Poor Jeanne

Half way through the Presidential campaigns, another French champion national is threatened by foreign powers. A study has found out that relics attributed to Jeanne d'Arc are actually bones of an Egyptian mummy.


The charred bones that were long believed to be remains of St. Joan of Arc don't belong to the French heroine but are instead the remains of an Egyptian mummy, a new study has shown.

Philippe Charlier, a forensic scientist at the Raymond Poincaré Hospital in Paris, France, obtained permission last year to study the relics from the church in Normandy where they are housed.

The relics were said to have been retrieved from the French site where Joan was burned at the stake in 1431. Charlier's team studied the relics—including a fragment of cloth and a human rib—under the microscope and subjected them to chemical tests. Close inspection of the human rib showed that it had not been burned but may have been heated to create a blackened crust on the surface, Charlier said.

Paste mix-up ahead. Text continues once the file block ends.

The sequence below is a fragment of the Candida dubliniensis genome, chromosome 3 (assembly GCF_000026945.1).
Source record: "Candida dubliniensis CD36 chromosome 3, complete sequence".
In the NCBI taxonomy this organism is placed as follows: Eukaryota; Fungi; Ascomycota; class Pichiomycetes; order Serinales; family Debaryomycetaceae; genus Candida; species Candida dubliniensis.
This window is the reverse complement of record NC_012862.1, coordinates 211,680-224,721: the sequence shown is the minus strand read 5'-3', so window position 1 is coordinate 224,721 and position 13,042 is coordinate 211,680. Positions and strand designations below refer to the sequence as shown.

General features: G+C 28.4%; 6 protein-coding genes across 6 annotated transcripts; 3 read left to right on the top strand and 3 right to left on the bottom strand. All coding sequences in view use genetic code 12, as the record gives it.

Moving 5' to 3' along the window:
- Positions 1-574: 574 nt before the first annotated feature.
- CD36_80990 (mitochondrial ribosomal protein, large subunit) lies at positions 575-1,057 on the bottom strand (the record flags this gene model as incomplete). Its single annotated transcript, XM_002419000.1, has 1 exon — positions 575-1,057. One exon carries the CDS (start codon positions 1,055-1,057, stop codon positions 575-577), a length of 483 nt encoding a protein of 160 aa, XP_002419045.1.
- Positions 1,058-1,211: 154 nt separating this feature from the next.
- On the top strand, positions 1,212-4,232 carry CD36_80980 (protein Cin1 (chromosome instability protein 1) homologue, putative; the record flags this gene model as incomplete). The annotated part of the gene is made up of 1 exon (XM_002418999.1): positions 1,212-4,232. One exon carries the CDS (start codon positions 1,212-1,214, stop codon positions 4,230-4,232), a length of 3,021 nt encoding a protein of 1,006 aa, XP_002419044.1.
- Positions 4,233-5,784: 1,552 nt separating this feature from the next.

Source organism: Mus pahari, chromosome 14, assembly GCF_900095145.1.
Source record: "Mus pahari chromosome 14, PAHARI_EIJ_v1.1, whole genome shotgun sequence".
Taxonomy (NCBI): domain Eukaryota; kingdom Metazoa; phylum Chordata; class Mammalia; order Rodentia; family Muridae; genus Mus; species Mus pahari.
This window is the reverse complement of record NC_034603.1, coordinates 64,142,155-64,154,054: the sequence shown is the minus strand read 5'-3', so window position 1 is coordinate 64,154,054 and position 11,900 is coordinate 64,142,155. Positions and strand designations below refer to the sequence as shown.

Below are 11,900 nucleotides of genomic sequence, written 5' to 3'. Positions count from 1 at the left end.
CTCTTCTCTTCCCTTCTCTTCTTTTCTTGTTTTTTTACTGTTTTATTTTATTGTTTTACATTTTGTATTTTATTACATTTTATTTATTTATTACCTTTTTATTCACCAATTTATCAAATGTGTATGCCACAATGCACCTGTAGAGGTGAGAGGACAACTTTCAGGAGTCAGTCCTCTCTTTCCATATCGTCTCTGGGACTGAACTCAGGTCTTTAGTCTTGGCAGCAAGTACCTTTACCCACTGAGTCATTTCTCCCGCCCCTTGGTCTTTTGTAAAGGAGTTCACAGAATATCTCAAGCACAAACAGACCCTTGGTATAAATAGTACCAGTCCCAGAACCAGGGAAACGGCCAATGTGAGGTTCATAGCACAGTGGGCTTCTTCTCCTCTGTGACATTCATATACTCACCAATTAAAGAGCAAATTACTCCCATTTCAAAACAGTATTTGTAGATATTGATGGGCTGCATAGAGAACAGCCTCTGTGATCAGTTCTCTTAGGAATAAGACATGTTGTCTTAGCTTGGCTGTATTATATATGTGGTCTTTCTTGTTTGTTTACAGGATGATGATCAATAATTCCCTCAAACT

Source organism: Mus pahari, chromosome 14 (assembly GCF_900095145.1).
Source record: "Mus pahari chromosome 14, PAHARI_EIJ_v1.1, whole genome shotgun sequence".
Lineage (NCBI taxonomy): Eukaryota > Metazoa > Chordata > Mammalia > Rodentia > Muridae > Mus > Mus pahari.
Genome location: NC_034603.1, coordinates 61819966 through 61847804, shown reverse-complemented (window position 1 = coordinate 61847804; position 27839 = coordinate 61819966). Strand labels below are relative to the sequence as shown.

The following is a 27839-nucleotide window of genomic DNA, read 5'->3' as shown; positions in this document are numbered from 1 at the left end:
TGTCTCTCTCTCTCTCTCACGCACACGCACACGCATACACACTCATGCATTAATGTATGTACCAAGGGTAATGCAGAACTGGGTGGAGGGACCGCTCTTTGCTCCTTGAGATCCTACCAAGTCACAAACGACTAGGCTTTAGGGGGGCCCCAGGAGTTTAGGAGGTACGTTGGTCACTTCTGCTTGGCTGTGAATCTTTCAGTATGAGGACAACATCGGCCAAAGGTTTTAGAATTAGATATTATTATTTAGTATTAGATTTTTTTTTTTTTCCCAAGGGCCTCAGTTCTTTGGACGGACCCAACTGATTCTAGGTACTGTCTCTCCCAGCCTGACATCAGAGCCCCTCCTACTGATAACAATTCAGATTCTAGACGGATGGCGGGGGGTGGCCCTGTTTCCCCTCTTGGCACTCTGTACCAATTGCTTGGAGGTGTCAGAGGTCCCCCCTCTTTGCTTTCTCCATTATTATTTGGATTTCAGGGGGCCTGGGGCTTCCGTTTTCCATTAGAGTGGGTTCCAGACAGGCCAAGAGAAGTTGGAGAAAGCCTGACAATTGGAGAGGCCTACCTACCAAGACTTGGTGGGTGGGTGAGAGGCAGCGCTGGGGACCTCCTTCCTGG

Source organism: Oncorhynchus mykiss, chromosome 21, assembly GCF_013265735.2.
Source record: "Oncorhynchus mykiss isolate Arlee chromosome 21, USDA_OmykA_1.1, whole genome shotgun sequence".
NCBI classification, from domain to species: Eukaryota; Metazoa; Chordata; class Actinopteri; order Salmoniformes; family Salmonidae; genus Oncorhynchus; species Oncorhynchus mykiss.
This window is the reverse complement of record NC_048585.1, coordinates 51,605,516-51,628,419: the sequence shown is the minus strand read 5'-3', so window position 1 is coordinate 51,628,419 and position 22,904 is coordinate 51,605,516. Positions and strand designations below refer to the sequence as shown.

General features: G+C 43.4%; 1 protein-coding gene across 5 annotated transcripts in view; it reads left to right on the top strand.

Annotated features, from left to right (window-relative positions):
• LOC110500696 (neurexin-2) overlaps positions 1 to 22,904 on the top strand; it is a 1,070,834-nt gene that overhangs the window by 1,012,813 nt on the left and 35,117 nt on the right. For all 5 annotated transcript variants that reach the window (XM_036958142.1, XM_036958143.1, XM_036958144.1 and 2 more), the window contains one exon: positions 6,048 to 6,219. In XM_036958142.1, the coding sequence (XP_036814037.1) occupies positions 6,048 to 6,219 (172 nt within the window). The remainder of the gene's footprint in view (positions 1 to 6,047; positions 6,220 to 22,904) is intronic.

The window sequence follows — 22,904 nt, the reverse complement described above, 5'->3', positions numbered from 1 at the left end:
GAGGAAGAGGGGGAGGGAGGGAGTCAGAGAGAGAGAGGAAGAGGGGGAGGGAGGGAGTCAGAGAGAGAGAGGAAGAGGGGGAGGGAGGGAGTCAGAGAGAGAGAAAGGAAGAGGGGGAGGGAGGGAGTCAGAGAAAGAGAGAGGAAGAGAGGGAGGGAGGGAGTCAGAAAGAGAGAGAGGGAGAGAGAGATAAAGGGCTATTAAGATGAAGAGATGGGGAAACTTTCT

Meanwhile the fragment of linen cloth had a coating characteristic of mummy wrappings and contained large amounts of pine pollen. "Pine resin was widely used in Egypt during embalming," Charlier explained, adding that pine trees did not grow in Normandy during Joan of Arc's time.


Zahi, could you please comment on smell artists from the French perfume industry also being used to find this out.

(Where do pine trees grow today in Egypt?)